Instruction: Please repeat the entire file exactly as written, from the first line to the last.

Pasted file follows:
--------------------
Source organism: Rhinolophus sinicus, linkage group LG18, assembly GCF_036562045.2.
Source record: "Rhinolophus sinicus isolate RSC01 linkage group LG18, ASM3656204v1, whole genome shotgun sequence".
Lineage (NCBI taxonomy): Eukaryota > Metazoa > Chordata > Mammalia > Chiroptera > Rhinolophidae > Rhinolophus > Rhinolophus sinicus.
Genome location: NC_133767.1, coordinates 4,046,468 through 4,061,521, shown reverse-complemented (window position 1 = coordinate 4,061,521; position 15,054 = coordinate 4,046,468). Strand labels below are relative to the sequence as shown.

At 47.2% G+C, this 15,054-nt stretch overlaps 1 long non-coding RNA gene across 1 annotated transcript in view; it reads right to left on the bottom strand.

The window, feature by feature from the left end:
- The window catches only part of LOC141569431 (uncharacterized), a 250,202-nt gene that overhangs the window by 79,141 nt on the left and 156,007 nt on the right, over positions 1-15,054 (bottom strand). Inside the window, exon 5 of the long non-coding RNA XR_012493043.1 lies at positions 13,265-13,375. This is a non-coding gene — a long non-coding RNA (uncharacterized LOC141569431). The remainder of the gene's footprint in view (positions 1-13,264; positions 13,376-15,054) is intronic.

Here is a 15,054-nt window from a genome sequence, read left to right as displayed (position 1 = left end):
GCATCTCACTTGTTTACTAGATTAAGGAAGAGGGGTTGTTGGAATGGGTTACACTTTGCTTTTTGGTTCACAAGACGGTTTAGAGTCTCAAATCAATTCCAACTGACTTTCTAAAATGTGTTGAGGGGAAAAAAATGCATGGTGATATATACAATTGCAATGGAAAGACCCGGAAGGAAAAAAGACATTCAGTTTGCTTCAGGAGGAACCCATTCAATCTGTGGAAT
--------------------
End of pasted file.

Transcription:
Source organism: Rhinolophus sinicus, linkage group LG18, assembly GCF_036562045.2.
Source record: "Rhinolophus sinicus isolate RSC01 linkage group LG18, ASM3656204v1, whole genome shotgun sequence".
Lineage (NCBI taxonomy): Eukaryota > Metazoa > Chordata > Mammalia > Chiroptera > Rhinolophidae > Rhinolophus > Rhinolophus sinicus.
Genome location: NC_133767.1, coordinates 4,046,468 through 4,061,521, shown reverse-complemented (window position 1 = coordinate 4,061,521; position 15,054 = coordinate 4,046,468). Strand labels below are relative to the sequence as shown.

At 47.2% G+C, this 15,054-nt stretch overlaps 1 long non-coding RNA gene across 1 annotated transcript in view; it reads right to left on the bottom strand.

The window, feature by feature from the left end:
- The window catches only part of LOC141569431 (uncharacterized), a 250,202-nt gene that overhangs the window by 79,141 nt on the left and 156,007 nt on the right, over positions 1-15,054 (bottom strand). Inside the window, exon 5 of the long non-coding RNA XR_012493043.1 lies at positions 13,265-13,375. This is a non-coding gene — a long non-coding RNA (uncharacterized LOC141569431). The remainder of the gene's footprint in view (positions 1-13,264; positions 13,376-15,054) is intronic.

Here is a 15,054-nt window from a genome sequence, read left to right as displayed (position 1 = left end):
GCATCTCACTTGTTTACTAGATTAAGGAAGAGGGGTTGTTGGAATGGGTTACACTTTGCTTTTTGGTTCACAAGACGGTTTAGAGTCTCAAATCAATTCCAACTGACTTTCTAAAATGTGTTGAGGGGAAAAAAATGCATGGTGATATATACAATTGCAATGGAAAGACCCGGAAGGAAAAAAGACATTCAGTTTGCTTCAGGAGGAACCCATTCAATCTGTGGAAT